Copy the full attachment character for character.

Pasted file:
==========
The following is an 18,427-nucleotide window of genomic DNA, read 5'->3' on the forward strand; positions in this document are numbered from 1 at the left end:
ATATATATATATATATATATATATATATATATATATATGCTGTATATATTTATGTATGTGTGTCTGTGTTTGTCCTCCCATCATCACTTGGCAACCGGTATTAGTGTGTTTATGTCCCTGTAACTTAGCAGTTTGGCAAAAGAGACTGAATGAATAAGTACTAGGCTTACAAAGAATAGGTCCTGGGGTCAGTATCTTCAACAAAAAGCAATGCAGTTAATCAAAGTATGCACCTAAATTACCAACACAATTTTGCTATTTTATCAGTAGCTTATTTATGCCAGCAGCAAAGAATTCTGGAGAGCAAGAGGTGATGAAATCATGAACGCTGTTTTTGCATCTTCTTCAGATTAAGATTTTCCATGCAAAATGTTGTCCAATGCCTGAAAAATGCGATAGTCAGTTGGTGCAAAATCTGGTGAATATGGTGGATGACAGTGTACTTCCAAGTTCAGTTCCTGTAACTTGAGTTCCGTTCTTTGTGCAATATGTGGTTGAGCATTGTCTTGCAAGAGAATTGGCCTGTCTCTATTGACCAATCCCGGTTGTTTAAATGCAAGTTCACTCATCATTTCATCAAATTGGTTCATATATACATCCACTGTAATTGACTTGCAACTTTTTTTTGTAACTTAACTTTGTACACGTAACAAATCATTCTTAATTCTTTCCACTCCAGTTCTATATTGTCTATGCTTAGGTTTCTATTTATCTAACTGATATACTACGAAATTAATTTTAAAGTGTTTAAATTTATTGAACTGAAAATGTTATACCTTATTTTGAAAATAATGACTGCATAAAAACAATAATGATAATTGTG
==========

The following is an 18,427-nucleotide window of genomic DNA, read 5'->3' on the forward strand; positions in this document are numbered from 1 at the left end:
ATATATATATATATATATATATATATATATATATATATGCTGTATATATTTATGTATGTGTGTCTGTGTTTGTCCTCCCATCATCACTTGGCAACCGGTATTAGTGTGTTTATGTCCCTGTAACTTAGCAGTTTGGCAAAAGAGACTGAATGAATAAGTACTAGGCTTACAAAGAATAGGTCCTGGGGTCAGTATCTTCAACAAAAAGCAATGCAGTTAATCAAAGTATGCACCTAAATTACCAACACAATTTTGCTATTTTATCAGTAGCTTATTTATGCCAGCAGCAAAGAATTCTGGAGAGCAAGAGGTGATGAAATCATGAACGCTGTTTTTGCATCTTCTTCAGATTAAGATTTTCCATGCAAAATGTTGTCCAATGCCTGAAAAATGCGATAGTCAGTTGGTGCAAAATCTGGTGAATATGGTGGATGACAGTGTACTTCCAAGTTCAGTTCCTGTAACTTGAGTTCCGTTCTTTGTGCAATATGTGGTTGAGCATTGTCTTGCAAGAGAATTGGCCTGTCTCTATTGACCAATCCCGGTTGTTTAAATGCAAGTTCACTCATCATTTCATCAAATTGGTTCATATATACATCCACTGTAATTGACTTGCAACTTTTTTTTGTAACTTAACTTTGTACACGTAACAAATCATTCTTAATTCTTTCCACTCCAGTTCTATATTGTCTATGCTTAGGTTTCTATTTATCTAACTGATATACTACGAAATTAATTTTAAAGTGTTTAAATTTATTGAACTGAAAATGTTATACCTTATTTTGAAAATAATGACTGCATAAAAACAATAATGATAATTGTG